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January 13, 2014 / compassioninpolitics

How should you deal with misrepresentations of evidence in debate?

The following is an answer to a question about a particular evidence challenge in a debate regarding “frog” and “species” evidence.

Here ya go……I’ve included a link to the original thread at the bottom.

“I can’t see this as a theory issue as Edgehopper point out above.

Its pretty unfair for you to infer their motive or the motive of the people who cut the cards definitively. All you realistically have is a hunch of some sort.
It “seems that they meant to do X or Y” seems much more appropriate.

I’m not sure we have the full context of the round, but more importantly WHY this distinction made a big difference. This seems like:
1) an overtag
2) a tag which is inferred from the evidence

For instance, its common to reason from example to a larger point. For instance “Hawaii historical/empirical solvency proves the US policy could solve too.”
Sometimes its a legitimate move, sometimes less so.

In fact, specifically about the future…..pretty much all you can do is infer:
1) infer that what they did last time, they will do again (or something pretty similar)
2) infer they will act like a rational actor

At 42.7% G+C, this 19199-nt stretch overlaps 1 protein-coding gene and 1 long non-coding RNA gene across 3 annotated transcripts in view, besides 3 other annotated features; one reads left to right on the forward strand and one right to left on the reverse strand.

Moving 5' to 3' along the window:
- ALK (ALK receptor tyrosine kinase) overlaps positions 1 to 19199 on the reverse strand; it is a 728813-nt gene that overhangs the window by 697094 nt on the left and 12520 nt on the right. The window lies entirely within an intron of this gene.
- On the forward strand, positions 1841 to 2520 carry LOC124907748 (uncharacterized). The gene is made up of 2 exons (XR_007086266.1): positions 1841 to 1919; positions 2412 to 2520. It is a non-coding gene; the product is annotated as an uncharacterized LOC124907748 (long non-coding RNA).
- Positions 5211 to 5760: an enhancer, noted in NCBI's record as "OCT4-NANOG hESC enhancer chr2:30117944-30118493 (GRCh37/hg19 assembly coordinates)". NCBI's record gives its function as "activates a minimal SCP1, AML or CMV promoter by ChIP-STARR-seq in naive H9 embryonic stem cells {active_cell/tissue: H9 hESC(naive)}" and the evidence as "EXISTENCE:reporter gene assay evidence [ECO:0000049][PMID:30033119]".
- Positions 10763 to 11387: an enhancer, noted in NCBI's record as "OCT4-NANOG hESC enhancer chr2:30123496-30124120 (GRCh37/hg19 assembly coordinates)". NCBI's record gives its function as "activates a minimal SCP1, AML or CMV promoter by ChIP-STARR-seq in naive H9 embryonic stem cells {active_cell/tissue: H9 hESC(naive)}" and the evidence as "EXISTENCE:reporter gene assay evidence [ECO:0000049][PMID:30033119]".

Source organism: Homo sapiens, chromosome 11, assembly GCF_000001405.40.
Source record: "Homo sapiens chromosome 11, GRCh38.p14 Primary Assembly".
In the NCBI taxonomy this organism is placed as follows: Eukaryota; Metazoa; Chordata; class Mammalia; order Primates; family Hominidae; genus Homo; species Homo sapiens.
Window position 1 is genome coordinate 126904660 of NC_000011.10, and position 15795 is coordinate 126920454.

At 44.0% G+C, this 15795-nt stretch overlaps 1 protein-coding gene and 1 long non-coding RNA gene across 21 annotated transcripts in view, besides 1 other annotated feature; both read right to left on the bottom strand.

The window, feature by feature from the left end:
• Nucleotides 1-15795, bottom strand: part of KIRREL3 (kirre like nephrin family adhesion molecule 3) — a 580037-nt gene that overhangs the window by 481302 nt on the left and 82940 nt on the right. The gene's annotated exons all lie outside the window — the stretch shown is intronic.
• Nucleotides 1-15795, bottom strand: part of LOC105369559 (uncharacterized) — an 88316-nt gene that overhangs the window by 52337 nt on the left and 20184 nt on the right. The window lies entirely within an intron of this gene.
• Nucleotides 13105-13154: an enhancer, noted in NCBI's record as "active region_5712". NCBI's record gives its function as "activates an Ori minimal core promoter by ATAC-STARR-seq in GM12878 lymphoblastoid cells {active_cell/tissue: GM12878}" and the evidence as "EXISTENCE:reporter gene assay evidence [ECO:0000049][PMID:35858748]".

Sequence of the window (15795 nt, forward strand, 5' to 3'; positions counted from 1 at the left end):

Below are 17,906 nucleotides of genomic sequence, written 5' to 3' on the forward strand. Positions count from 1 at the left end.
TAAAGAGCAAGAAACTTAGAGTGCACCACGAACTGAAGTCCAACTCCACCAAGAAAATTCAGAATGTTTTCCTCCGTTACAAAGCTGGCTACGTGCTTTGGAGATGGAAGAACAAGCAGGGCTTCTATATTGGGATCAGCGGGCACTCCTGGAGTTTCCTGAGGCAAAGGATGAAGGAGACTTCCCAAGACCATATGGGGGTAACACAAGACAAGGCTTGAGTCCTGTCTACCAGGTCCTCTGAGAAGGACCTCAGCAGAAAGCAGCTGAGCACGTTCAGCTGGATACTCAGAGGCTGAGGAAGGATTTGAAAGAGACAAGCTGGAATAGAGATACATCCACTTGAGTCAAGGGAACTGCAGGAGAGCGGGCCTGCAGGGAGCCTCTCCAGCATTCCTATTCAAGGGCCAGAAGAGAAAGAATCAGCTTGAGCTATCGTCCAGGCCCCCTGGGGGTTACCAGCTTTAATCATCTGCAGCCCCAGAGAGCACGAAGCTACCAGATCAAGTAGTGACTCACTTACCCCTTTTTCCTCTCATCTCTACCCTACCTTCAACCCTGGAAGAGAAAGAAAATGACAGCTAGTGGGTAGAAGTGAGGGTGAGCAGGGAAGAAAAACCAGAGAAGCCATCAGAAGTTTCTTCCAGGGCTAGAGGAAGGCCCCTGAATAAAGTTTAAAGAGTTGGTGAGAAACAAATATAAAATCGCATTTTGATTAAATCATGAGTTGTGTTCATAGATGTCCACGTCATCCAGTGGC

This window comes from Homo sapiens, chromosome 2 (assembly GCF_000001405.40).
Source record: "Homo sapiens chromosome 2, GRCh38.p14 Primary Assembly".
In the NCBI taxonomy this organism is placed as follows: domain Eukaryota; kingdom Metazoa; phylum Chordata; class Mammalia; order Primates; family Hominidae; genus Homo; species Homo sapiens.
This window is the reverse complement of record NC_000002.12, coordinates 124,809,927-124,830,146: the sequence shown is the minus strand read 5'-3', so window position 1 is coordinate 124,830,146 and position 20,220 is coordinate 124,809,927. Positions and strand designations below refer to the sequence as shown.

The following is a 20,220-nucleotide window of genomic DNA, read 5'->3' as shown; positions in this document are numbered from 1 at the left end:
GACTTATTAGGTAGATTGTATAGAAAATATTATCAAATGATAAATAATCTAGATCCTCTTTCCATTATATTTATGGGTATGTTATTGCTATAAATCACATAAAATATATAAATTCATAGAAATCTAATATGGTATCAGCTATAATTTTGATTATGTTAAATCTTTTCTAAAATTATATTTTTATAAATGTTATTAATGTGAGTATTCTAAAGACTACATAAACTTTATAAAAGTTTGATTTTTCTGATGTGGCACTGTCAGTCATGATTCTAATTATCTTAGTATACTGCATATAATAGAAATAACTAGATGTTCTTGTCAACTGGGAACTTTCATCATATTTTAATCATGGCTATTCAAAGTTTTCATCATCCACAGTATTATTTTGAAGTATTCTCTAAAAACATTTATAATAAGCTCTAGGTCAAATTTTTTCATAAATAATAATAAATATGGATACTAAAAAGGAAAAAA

3) infer that they will continue doing what they are doing now.
There are just levels of credibility or confidence in those various inferences (and the probabilities thereof)

You could argue that 99% of hege debates are of this variety (or almost similar). You tradeoff with our hege in Asia–ergo the whole thing topples.

What I’m missing is how this evidence affected the debate. What difference would it have made?

When are ethics challenges legitimate? Or when might they be legitimate?
1) they leave out absolutely critical evidence un-underlined
2) they quote someone out of context–going the opposite way (this doesn’t include the “some opponents say X, Y, Z”–because they are arguably still making that argument–this certainly gets into a gray area)
But….realistically the best way to make these arguments work….is just to make that a reason to prefer your evidence or argument–not as an independent voter/theory argument.”



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